For purposes of this example, we will use the following assumptions:
- Age 45 Male in Good Health
- Interested in funding the policy each year until projected retirement at Age 65
- Distributions from the policy will start at Age 70 and will continue for 20-years
- Interested in funding the policy at $12,000 per year
We will use an indexed universal life insurance policy. Learn more about indexed universal life insurance and how it works.
When evaluating a life insurance retirement plan policy, it is important it is designed properly.
To maximize cash flow for retirement the policy should have as little death benefit as possible. When doing this the death benefit will vary from year-to-year. This amount will also vary from carrier to carrier, and will be impacted by the different assumptions used when designing the policy.
By minimizing the death benefit, we are also minimizing the cost of the insurance in order to maximize the policy’s cash value.
When using a life insurance retirement plan your outlook should be at least 10-years, if not more. The longer the outlook the more beneficial it will be. Do not consider a LIRP if you need immediate access to the money or are unsure if you will be able to continue to make ongoing premium payments.
For purposes of the life insurance retirement plan policy being illustrated we have assumed the following:
S&P 500 Capped Account Rate
This is the underlying index used to determine how the policy is credited on annual basis. The index is capped at a maximum crediting rate of 6.39%, and is calculated on an annual point-to-point basis. The smallest amount the policy can be credited is zero percent.
Let me explain this in non-insurance language.
If the S&P 500 is at 1,000 today and a year from now it grows to 1,100 – the S&P 500 would have grown by 10-percent. But since the policy’s maximum crediting rate is 6.39%, this is the maximum amount the policy cash value will be credited.
Conversely, if the S&P 500 is 1,000 today and drops to 900 a year from now (-10%) your policy cash value will be credited a minimum of zero percent. This occurs in all years the S&P500 performs negatively.
Please note in an indexed universal life insurance policy you are not actually invested in the actual index. This is why the return is capped and losses are minimized.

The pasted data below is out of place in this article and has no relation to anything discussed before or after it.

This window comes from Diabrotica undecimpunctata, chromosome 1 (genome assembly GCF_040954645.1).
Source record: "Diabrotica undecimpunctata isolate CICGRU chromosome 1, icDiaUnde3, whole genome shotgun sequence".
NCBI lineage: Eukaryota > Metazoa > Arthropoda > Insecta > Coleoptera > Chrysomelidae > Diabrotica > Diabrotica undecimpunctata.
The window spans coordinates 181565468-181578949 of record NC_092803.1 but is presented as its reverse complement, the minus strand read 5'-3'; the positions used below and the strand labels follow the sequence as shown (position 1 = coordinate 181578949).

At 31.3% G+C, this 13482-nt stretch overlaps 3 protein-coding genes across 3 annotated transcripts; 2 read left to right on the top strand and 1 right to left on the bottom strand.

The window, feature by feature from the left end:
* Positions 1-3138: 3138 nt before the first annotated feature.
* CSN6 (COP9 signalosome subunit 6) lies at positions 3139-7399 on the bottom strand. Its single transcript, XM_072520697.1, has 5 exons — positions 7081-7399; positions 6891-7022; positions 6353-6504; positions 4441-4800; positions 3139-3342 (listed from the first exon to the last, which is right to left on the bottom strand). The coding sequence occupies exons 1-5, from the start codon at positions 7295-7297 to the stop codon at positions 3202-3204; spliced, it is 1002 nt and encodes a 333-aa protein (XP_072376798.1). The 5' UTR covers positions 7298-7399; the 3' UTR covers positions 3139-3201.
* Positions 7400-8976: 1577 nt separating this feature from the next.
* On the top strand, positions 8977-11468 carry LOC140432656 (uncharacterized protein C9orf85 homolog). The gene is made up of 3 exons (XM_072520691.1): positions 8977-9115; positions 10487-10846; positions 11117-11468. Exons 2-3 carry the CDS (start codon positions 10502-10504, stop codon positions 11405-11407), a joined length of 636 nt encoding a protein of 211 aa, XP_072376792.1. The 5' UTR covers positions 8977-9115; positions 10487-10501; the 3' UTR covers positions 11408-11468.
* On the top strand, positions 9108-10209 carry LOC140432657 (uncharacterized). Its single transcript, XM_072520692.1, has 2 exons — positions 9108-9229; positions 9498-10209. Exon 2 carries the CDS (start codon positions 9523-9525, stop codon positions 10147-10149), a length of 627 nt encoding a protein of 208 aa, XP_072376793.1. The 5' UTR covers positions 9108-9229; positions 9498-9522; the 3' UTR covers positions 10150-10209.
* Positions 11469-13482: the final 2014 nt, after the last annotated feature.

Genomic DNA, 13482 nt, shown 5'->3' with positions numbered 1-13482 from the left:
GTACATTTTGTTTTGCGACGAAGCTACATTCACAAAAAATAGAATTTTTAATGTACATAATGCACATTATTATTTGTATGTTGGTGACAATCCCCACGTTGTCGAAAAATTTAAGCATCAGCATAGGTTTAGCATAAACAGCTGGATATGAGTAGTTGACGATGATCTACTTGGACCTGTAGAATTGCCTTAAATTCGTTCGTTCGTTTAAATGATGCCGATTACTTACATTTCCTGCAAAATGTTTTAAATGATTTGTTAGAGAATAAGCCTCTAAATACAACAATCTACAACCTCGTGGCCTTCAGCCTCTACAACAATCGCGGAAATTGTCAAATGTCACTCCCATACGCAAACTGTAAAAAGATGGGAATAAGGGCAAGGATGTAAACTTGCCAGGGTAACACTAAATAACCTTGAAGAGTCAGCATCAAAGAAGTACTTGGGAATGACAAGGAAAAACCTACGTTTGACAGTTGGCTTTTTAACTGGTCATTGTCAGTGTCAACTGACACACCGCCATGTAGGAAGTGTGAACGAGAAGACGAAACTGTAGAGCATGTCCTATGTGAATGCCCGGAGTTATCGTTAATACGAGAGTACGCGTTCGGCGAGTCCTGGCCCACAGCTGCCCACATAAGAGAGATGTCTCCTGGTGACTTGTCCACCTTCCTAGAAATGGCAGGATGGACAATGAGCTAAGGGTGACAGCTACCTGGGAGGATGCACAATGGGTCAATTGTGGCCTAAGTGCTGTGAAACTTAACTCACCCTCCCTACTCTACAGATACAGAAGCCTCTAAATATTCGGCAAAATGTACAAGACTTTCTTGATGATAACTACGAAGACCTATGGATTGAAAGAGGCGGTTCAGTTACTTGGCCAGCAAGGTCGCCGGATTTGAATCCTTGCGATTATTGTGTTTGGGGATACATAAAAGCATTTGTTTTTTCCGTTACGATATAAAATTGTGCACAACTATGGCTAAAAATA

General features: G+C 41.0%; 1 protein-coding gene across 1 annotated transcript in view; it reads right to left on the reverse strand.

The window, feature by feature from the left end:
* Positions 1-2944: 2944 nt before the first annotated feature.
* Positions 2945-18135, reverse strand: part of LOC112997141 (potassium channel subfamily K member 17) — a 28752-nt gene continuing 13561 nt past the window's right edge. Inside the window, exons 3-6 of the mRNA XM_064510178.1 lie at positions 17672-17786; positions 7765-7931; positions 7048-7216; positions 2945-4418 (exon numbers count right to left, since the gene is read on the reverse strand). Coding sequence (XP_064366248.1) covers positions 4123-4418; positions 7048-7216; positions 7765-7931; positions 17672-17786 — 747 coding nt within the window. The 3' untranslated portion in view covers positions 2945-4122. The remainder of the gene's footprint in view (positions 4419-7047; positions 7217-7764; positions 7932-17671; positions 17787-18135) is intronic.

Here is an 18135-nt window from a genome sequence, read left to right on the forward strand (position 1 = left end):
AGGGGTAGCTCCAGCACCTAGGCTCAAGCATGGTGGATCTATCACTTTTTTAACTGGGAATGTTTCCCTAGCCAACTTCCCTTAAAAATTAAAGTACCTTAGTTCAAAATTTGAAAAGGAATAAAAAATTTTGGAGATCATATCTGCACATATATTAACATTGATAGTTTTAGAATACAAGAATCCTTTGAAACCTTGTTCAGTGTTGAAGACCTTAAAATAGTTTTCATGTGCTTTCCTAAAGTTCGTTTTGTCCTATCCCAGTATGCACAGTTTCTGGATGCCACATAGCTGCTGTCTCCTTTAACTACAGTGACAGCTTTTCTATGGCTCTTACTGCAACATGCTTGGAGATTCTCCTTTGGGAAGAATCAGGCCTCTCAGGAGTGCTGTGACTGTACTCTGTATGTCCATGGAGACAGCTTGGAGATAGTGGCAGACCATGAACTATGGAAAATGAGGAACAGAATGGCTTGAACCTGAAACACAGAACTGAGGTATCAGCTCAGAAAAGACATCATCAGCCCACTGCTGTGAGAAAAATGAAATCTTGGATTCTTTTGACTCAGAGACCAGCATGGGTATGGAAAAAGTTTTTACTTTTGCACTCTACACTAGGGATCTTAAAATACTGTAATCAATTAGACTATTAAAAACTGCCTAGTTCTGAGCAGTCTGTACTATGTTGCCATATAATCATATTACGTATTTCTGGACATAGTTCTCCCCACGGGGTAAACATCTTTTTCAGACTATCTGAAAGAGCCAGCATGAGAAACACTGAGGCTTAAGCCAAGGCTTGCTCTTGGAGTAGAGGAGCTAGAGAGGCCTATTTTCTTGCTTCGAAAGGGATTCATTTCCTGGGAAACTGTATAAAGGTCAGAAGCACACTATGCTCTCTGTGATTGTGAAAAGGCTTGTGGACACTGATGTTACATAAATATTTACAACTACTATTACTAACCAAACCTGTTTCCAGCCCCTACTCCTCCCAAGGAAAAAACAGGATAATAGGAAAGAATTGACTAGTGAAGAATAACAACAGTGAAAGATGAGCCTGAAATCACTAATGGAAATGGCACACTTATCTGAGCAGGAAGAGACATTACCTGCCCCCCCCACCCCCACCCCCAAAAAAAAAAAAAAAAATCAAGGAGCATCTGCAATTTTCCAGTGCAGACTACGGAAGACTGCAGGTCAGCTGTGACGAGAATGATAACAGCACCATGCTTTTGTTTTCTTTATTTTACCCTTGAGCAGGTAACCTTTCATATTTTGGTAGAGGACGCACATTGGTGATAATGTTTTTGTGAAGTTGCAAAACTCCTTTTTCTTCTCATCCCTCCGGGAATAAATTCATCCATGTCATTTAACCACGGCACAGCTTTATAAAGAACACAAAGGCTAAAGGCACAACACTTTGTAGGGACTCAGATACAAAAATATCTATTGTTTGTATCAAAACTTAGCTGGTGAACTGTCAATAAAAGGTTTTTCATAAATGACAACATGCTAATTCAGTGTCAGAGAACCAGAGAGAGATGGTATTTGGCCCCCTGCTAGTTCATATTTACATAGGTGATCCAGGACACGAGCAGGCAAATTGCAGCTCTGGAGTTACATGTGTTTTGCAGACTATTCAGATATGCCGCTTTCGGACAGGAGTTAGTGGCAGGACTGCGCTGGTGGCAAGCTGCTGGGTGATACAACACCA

>> Learn more about how indexed universal life insurance works.
Cash Value Enhancement Rider
In most situations, we like to use a Cash Value Enhancement Rider (CVER) for life insurance retirement plans. By doing this the policy cash value is higher in the earlier years than it would be without this rider.
It will typically have a minimal effect on the cash flow during retirement, but will normally reduce it slightly.
The benefit of having this rider is if you need to cash out the policy in the early years you will receive most of what you’ve paid into the policy back.
What makes all cash value life insurance policies unique is how distributions from policies are generally tax-free. This is accomplished using two methods.
- Withdrawal of Principal. Individuals are never taxed on principal (or cost basis). It’s simply a return of getting back what you put in.
- Any cash flow received above the principal amount is treated as a loan from the policy to the policy owner. Loans are never taxable to the recipient. The loan is then repaid at the death of the insured by the death benefit. A policy death benefit is generally income tax-free.
Understanding how a loan from a life insurance policy is an entirely different post. We will do our best to create one soon.
For it to be a legitimate loan there must be loan interest. With an indexed universal life insurance policy the loan interest is commonly calculated using one of two options – a standard or variable (index) loan rate.
We ALWAYS use the standard loan option. The standard loan options is generally between 0 – 1.5% net interest cost. An index loan could be as high as 6 to 8% depending on the policy.